President Cyril Ramaphosa has managed to convincingly tip the balance of power in the top structures of South Africa’s governing African National ... Congress in his favour, with last week's suspension of the party’s secretary general, Ace Magashule, who on 13 May moved to court to challenge his suspension.
To the ballot box, with few choices
Several presidents standing for reelection in April have gone to great lengths to weaken the opposition: Idriss Déby Itno, who has been president of Chad since 1990, is awaiting results that are likely to be in his favour, while fellow long-stayer Ismaïl Omar Guelleh of Djibouti has won a fifth term and newcomer Patrice Talon of Benin got a second term. None of them faced substantial challenges due to their efforts to limit political space and the room for dissenting voices.
The old guard first. Déby and Guelleh have both been in office since the last century. Neither of them has announced plans for retirement, and both hold on to strategic positions to bolster their standing with France and other international partners: Déby as a strongman in the unstable Sahel and Guelleh as host to several military bases at a crucial chokepoint for international trade. They use the power of incumbency to weaken potential rivals and quash any talk of succession in their respective ruling parties.
As for the newer guy, Benin’s Patrice Talon won nearly two-thirds of the 2016 presidential election vote by promising to shake up the country’s politics and to do so in a single term. He has been more successful on the first point than the second. Judging his electoral reforms unfair, many opposition leaders had vowed to boycott the vote.
Others are facing charges of terrorism or drug trafficking in the courts. Talon is campaigning on his economic record, but, like his April peers, has not announced what the plan will be when the countdown-to-retirement clock begins ticking again in a few years’ time.
Uganda and Kenya: Trade
Under the rules of the Common Market for Eastern and Southern Africa (Comesa), Uganda can only export 11,000tn of sugar to Kenya.
The two countries have been engaged in a long series of trade disputes and an April meeting should deliver agreements on opening up trade for sugar, fruit juice and pharmaceuticals.
- Sudanese-British writer Jamal Mahjoub returns to the world of jazz (after The Drift Latitudes, 2006) for his new novel, The Fugitives. A long disbanded Sudanese jazz group, The Kamanga Kings, has the chance of a lifetime to perform in Washington DC. What unfolds reveals much about Trump’s America, human nature and belonging.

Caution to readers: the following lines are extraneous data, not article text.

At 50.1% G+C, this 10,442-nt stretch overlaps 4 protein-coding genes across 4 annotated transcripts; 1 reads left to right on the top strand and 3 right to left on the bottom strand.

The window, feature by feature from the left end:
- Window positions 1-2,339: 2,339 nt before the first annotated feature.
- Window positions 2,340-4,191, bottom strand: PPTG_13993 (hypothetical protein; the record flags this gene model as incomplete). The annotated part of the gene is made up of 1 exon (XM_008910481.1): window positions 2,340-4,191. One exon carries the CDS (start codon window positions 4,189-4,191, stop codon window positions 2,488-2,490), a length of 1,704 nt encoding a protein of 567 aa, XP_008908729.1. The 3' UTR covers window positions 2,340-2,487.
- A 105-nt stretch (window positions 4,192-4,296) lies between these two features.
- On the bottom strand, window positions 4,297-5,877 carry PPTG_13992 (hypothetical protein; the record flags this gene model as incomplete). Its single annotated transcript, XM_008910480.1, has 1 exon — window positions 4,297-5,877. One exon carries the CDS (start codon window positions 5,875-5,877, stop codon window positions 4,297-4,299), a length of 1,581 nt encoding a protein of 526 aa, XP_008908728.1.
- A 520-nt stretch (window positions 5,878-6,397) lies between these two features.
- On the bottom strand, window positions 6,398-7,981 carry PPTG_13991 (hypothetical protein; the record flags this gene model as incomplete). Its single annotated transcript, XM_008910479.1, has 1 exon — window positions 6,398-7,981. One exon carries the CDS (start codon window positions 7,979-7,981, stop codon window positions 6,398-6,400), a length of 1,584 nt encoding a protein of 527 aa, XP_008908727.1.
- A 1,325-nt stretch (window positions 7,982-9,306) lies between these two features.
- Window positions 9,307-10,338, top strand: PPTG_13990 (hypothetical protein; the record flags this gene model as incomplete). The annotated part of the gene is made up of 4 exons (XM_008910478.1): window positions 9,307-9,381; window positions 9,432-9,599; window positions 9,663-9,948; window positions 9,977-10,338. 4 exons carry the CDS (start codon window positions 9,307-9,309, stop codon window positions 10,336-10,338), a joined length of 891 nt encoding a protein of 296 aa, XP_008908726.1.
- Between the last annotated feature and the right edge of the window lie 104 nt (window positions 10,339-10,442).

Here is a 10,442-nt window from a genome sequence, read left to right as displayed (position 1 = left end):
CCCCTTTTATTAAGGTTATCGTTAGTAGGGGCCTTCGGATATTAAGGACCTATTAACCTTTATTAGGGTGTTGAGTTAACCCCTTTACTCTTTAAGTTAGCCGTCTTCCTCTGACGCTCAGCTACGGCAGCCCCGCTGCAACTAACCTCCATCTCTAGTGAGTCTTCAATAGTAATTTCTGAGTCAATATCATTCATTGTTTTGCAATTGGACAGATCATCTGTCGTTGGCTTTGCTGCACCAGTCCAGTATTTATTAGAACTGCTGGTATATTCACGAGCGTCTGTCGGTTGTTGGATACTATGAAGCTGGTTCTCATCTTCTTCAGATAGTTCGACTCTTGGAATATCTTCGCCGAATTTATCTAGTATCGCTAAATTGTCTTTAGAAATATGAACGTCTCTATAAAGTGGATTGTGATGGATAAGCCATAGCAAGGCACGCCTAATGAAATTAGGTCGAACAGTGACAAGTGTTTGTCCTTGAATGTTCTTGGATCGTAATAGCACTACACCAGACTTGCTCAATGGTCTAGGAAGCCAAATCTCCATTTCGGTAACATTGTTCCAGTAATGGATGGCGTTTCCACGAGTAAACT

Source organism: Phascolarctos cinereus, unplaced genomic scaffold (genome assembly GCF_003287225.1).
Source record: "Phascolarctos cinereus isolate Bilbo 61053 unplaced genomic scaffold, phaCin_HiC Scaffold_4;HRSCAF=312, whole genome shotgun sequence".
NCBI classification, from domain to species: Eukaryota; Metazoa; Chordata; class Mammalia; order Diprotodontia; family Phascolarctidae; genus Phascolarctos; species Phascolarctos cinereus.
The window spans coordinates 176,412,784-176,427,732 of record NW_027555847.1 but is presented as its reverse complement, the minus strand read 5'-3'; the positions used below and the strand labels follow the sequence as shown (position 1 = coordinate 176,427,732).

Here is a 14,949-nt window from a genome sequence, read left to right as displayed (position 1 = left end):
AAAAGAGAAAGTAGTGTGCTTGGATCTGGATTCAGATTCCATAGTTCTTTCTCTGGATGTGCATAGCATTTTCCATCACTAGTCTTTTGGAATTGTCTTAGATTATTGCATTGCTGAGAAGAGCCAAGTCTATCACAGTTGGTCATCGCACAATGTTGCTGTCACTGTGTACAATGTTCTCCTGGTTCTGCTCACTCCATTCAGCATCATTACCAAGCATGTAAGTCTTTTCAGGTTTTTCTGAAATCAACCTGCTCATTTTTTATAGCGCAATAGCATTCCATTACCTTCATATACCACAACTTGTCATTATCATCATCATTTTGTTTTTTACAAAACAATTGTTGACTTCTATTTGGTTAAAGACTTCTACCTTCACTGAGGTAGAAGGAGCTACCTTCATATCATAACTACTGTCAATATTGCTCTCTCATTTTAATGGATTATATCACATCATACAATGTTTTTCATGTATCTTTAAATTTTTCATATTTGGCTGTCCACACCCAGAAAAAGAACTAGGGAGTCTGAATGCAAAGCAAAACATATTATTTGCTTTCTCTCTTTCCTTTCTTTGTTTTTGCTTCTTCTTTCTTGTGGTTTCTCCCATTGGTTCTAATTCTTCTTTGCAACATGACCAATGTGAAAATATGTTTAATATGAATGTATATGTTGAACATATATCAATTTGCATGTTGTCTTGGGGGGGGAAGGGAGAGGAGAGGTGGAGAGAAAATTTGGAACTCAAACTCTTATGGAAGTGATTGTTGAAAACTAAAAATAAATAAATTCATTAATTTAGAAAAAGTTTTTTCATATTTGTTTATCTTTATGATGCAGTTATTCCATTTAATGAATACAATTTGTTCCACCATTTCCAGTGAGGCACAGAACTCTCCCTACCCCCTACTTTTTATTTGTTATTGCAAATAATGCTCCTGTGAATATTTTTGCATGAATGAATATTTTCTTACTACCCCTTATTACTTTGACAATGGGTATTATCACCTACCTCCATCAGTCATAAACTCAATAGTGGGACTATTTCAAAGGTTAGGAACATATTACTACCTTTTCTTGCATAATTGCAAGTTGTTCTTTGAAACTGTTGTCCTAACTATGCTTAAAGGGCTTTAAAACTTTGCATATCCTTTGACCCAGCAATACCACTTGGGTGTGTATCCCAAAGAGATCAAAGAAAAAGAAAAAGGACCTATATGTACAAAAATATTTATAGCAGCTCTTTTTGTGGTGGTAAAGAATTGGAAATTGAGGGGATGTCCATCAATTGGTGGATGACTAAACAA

- After the success of Kumukanda, which won a Dylan Thomas Prize in 2018, Zambia-born poet Kayo Chingonyi’s second collection, A Blood Condition, offers historically rich, rhythmical reflections on life in the UK and his home country. If you can catch him reading live, don’t miss it.
Telecoms: Preparing for the Ethiopia bonanza
Ethiopia’s telecoms liberalisation is the biggest news in the sector for years. The country of 112 million people can currently use only the services of monopoly player Ethio Telecom, so it represents a huge growth opportunity.
The government announced in 2018 that it will be issuing two telecoms licences to new entrants and will also sell a 45% stake in Ethio Telecom to a major investor. However, since then the Covid-19 pandemic and the war in Tigray have cast shadows over the processes and could delay them further.
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The government of Prime Minister Abiy Ahmed will receive the bids for the two licences by 5 April. The continent’s biggest players – Safaricom, MTN, Etisalat and Orange – have all expressed an interest.
Safaricom has said that it expects a winning bid to cost at least $1bn. The administration is adopting a tough line and said in early March that it could reverse or modify its plans if the offers are not as high as the government’s targets. Many of the investors had hoped for a fully-fledged opening of the market, but in the rounds of information that the government gradually released, it said that the telecoms licences will not include mobile-money operations.
Other areas of uncertainty throughout the process have included questions around infrastructure. After telecom-tower-builders expressed an interest in bidding, the ministry in charge of the privatisation process also announced in March that, for the initial privatisation period, the new licence-holders should lease existing infrastructure rather than building their own.
- Lindiwe Majele Sibanda: The Zimbabwean agriculture and food security expert is set to join the Nestlé board if the AGM on 15 April approves the move. The professor at the University of Pretoria would also bring experience from the Global Alliance for ClimateSmart Agriculture and the Alliance for a Green Revolution in Africa.
- Ifedayo Orimoloye: The financial specialist will join the African Development Bank, which is worried about maintaining its AAA credit rating. The bank’s chief risk officer has worked in the risk departments of many major banks in the US and on the continent, including Wells Fargo, Citibank, Ecobank and Sterling Bank.
Nigeria: Petroleum Industry Bill (PIB)
In January, Nigeria’s speaker of the house of representatives, Femi Gbajabiamila, said that that the Petroleum Industry Bill, which has been two decades and four presidents in the making, could finally see the light of day: ‘We intend to pass this bill by April. That is the commitment we have made. Some may call it a tall order, but we will do it.’
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